Powerful Presentations – A Checklist:
Presentations, and especially those which are important or presented to a room of people are often very intimidating. Whether it’s an informal talk or a formal pitch with overhead slides, any presenter cannot help but be aware that a lot is usually riding on what he or she says and how the message is put across. It is therefore extremely important to make sure that we have followed as much tried and true advice as you can as a presenter and to this end the following is a simple checklist to make all of your future presentations both more powerful and compelling.
Each of the following points on the checklist are worthy of discussion and debate with colleagues so the best of them can be woven into your upcoming performances:
- Be Congruent – Body Language, Words and Tone all sending the same message. This also means being yourself and not someone you are not (a show person, overly serious, joke telling etc.)
- Always take account of the audience need for Visuals, Auditory and Kinesthetic experiences.
- Care more about your audience than you care about yourself (or what they think of you). Ask what do they want to hear and how (and always start out by acknowledging them for being there or giving up their time).
- Constantly gauge the Audience Response to what you are saying or doing (and if it is not working, change it).
- Remember First Impressions count. Presentation attendees will make assumptions about your age, gender, education level, profession, income, attractiveness, marital status and even the car you drive in the first minute. What can you do to create the impression you want as a result?
- Earn The Right – to be at the front of the room. Give them a reason to listen to you. This often means giving your knowledge, experience and credentials to talk about the subject in question.
- Create strategies for handling your fear. Use fear as a tool to concentrate or focus. (Courage is feeling the fear and doing it anyway). Public speaking is rarely life threatening!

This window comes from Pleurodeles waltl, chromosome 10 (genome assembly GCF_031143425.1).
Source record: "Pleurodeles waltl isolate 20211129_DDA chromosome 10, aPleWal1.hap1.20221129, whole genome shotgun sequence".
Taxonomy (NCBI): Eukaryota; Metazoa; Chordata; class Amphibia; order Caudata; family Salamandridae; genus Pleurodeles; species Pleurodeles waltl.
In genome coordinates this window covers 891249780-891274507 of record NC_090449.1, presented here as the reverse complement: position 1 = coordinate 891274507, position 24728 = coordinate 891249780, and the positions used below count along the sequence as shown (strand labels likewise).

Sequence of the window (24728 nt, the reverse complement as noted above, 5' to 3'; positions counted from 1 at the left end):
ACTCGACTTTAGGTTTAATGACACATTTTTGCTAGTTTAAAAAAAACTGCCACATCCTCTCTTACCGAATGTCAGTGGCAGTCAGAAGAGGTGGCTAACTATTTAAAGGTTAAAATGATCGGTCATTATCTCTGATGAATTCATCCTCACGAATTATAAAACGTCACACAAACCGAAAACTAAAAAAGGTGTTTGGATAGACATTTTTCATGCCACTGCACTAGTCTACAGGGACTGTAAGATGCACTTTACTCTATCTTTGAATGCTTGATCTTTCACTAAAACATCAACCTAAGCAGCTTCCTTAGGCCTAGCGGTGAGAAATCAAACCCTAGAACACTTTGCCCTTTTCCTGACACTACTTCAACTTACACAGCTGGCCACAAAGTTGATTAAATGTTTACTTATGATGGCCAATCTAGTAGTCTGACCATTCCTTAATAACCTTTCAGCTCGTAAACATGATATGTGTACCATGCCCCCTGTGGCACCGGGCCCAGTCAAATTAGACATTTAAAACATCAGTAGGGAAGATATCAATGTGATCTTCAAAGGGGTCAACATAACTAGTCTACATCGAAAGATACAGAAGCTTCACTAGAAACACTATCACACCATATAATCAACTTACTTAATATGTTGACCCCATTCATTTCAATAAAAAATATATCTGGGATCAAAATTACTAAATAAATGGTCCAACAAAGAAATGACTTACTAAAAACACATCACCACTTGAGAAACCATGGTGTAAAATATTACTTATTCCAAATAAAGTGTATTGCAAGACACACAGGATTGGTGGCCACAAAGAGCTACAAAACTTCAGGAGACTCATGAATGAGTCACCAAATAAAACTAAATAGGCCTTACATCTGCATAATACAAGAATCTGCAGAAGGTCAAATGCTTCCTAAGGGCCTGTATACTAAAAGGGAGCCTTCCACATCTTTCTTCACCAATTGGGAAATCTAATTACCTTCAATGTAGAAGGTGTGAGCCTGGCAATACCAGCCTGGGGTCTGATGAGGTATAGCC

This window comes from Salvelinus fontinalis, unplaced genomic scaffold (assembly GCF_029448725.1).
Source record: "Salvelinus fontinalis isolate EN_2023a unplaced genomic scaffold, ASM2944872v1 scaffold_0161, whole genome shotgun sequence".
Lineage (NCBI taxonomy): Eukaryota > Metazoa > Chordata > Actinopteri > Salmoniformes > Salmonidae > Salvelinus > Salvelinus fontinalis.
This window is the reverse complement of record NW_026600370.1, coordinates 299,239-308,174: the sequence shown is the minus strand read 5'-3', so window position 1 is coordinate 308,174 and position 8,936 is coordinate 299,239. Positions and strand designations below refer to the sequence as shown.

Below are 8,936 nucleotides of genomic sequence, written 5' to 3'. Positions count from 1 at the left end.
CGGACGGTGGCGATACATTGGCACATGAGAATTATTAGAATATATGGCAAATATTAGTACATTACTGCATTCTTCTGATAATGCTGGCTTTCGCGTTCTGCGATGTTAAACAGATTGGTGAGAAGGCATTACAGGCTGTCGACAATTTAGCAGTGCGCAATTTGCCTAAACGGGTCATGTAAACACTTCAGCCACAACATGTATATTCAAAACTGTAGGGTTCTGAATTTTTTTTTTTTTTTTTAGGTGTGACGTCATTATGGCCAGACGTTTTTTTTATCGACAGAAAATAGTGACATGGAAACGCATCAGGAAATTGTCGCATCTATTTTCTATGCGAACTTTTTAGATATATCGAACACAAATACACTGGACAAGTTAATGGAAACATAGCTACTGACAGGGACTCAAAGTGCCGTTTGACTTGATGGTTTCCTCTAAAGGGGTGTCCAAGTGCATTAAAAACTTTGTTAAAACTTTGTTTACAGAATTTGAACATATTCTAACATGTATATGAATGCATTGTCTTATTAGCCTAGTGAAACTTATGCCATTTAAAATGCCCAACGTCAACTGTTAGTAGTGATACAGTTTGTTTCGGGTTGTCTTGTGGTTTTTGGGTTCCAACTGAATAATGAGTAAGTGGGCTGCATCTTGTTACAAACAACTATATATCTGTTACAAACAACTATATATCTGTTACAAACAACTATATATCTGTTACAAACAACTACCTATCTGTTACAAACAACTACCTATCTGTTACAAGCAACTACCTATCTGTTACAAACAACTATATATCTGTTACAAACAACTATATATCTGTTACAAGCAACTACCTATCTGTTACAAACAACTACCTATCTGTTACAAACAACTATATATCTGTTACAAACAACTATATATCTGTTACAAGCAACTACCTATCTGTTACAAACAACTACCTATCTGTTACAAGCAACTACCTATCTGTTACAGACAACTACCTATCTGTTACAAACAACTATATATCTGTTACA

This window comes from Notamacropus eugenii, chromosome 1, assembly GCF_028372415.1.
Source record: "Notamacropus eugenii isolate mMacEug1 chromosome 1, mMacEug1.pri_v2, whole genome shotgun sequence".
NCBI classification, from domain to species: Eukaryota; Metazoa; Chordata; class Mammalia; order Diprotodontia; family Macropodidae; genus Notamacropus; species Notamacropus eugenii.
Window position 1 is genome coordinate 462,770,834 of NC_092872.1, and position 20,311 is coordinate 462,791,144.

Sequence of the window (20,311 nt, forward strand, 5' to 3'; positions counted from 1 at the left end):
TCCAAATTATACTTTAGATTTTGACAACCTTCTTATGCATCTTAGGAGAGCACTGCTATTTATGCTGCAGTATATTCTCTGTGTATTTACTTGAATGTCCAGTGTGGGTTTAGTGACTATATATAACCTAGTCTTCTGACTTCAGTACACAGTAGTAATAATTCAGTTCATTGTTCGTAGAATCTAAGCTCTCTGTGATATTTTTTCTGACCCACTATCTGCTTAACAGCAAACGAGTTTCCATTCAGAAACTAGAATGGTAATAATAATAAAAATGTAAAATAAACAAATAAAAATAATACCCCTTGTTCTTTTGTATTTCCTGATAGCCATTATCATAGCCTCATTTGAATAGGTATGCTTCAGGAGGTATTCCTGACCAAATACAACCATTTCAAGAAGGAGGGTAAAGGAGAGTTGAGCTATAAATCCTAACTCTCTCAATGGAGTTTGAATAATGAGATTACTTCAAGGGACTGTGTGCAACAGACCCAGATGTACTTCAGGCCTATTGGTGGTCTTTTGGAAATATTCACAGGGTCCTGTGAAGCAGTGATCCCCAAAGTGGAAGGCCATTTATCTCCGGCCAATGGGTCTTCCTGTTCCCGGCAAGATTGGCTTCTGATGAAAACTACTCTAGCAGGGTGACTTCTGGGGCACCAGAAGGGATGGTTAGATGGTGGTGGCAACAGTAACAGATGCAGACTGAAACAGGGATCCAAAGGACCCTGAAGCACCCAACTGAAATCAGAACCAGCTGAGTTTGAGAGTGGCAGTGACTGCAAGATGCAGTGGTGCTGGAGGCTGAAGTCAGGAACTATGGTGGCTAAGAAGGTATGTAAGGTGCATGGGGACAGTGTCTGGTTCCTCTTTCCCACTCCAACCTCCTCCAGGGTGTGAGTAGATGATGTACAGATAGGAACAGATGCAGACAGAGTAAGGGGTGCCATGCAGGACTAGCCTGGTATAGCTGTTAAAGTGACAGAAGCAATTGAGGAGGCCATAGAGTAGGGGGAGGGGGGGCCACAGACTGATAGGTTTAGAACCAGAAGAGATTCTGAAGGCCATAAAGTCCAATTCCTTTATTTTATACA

- Use Visual Aids and Props. These help an audience to get a point, feel entertained and even just to break up a long flow of slides. And if you are using a lot of slides, always use few words and plenty of white space.
- Project to the back of the room. Make gentle eye contact with as many audience members as possible for just a few seconds.
- Make your presentation memorable – think about the one thing you want your audience to take away and be able to remember in a few days or weeks’ time.
- The most destructive thing in presenting is self-criticism. Let it go and focus only your strengths and on the positives.
- The true success of your communication is with your audience (in other words don’t congratulate yourself on your eloquence unless your audience tells you that you are!).
- The person who asks the questions is in control (so be ready).
- Listen carefully to questions before jumping in to answer.
- Do not let the “what ifs” negatively influence the thrust of your presentation or its length-fewer words and slides are always better.
- You should handle presentation FEAR as a positive and inevitable beginning but something that makes your performance “edgier”.
- Play to win over your audience rather than playing it safe (and boring your audience).
- The more you care what people think of you, the less they’ll think of you – say and do things in your own normal way.
- Where appropriate, start with a positive, layer in the negatives and end with positives. End the presentation on a good note.
- Above all prepare, prepare, prepare. It is said that Winston Churchill spent 3 – 4 hours preparing and rehearsing for a 5 minute impromptu speech!
- Learn from each experience and make small adjustments (don’t change lots of things at once).